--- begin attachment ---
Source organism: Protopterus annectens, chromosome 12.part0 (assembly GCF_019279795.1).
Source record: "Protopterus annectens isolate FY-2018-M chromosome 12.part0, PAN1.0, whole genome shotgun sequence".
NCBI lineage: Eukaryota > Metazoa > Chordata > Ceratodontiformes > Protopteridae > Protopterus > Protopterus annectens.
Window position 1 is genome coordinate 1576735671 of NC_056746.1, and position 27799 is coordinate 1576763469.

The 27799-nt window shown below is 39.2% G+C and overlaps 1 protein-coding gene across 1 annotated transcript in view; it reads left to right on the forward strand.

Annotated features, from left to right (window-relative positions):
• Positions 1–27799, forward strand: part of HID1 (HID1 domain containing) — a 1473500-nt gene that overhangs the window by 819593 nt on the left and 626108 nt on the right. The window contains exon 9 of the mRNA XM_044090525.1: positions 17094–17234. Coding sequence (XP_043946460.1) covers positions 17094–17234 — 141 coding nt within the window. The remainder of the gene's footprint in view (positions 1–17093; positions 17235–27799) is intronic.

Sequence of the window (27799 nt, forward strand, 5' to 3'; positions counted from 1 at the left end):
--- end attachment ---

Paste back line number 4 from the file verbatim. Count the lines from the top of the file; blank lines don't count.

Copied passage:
Window position 1 is genome coordinate 1576735671 of NC_056746.1, and position 27799 is coordinate 1576763469.